Insurance costs to rise again after Autumn Statement tax increase

Car accident with minor damage

Insurance costs are set to rise after yet another increase in insurance premium tax – meaning this form of tax will have doubled in less than two years.

In his Autumn Statement, Mr Hammond said that the “insurance premium tax”, which is paid on all insurance premiums, will increase from its current 10pc rate to 12pc from next June, pushing up the cost of home, car, pet and buildings insurance.

Travel insurance is exempt from the rise as it has a separate tax rate.

PwC, the accountancy firm, predicts the tax hike will cost around £25 extra on the average motor insurance bill.

The move will cost UK households an additional £680m next year, rising to an additional £855m in 2021/22.

Mr Hammond said: “Insurance premium tax in this country is lower than in many other European countries, and half the rate of VAT.”

In the Budget earlier this year, insurance premium tax was increased by 0.5 of a percentage point, from 9.5pc to 10pc. At the time the insurance industry had feared a rise to 12.5pc.

But that increase came on top of a rise in 2015 of 3.5 percentage points. This rise meant individuals paid an £13 on insuring the average car and £10 for a pet’s medical cover a year.

Huw Evans, director general of the Association of British Insurers, the industry trade body, said the move was a hammer blow for the hard pressed”.

“Yet another increase … will hit consumers and businesses alike, hurting those who buy business, motor, property, pet and health insurance. It marks a doubling of insurance premium tax since last year,” he said.

But, as he had been tipped to do, Mr Hammond gave a sweetener to drivers in the form of a Government crackdown on fraudulent whiplash claims.

Autumn Statement | Key points

  • No further welfare savings measures
  • Increase in Personal Allowance to £12,500 by the end of the parliament, and the Higher Rate Threshold to £50,000 by 2020-21
  • Increase in National Living Wage from £7.20 to £7.50 in April 2017
  • Ban on letting agents charging fees to renters “as soon as possible”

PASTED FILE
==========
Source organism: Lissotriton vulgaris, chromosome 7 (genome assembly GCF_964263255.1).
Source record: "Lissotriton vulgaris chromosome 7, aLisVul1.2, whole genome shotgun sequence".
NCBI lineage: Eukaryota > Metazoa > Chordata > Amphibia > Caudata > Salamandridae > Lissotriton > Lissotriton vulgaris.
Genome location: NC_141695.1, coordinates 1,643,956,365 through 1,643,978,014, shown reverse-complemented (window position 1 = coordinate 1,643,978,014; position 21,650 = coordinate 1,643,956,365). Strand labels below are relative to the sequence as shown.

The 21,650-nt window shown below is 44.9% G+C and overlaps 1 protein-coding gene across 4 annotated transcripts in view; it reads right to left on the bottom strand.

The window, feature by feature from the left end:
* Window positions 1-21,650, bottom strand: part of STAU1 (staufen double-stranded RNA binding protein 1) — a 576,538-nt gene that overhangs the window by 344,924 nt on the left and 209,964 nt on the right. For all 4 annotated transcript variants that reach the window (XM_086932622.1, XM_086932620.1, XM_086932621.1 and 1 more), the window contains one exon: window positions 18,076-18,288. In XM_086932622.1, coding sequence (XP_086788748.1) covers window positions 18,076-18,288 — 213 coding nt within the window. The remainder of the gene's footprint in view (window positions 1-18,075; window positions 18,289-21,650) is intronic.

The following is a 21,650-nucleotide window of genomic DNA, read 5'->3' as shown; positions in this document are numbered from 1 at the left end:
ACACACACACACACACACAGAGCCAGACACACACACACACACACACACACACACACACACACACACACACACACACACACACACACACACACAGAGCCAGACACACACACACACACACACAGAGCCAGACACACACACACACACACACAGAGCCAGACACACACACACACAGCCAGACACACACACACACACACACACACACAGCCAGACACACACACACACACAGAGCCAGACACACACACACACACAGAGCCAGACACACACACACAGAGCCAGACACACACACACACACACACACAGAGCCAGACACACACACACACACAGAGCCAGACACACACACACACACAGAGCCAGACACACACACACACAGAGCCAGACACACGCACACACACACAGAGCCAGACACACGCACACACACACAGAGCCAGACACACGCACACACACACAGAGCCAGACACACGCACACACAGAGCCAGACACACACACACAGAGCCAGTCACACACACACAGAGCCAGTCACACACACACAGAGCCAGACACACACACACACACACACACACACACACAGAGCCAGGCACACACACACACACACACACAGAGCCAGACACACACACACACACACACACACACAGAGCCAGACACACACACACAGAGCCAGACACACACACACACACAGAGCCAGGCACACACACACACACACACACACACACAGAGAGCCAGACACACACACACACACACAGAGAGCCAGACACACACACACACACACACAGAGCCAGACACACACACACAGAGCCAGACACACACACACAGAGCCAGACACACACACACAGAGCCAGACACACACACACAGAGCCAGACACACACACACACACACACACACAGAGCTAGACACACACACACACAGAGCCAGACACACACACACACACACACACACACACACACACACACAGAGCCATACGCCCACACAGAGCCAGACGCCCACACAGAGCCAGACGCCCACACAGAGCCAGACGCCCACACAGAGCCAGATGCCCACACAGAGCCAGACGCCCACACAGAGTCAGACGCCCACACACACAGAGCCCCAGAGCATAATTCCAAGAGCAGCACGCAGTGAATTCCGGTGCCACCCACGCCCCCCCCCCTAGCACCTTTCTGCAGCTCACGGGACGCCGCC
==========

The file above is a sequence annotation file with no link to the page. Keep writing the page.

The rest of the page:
• New three-year NS&I Investment Bond available from spring 2017
  • Fuel duty frozen for a seventh year
  • New national productivity investment fund of £23bn to be spent on innovation and infrastructure
  • £1bn to invest in full-fibre broadband and trialling 5G networks
  • £2.3bn Housing Infrastructure Fund for infrastructure for up to 100,000 new homes in high-demand areas
  • Continued support for Help to Buy loan scheme and Help to Buy ISA
  • Corporation Tax to fall to 17%
  • Salary sacrifice schemes to be subject to the same tax as cash income from April 2017 (pensions, childcare and cycle-to-work schemes exempted)
  • Autumn statement abolished. Instead, the UK will hold annual budgets in Autumn from 2017 and hold Spring fiscal statements

    He said the Government will pass laws next year focused on this “major area of insurance fraud”, that will save drivers “an average of £40 on their annual premiums”.

    However, Mr Evans said that the consultation on whiplash reforms “which hasn’t even gone before Parliament yet” will not offset the tax hike.

    Mr Hammond also announced that the the fuel duty rise will be cancelled this year, for the seventh year in a row.

    The rise in the oil price over the past year, coupled with the fall in value of sterling when compared to the dollar is expected to push petrol prices up.

    However, Mr Hammond says cancelling the fuel duty rise will save the average car driver £130 a year and the average van driver £350 a year.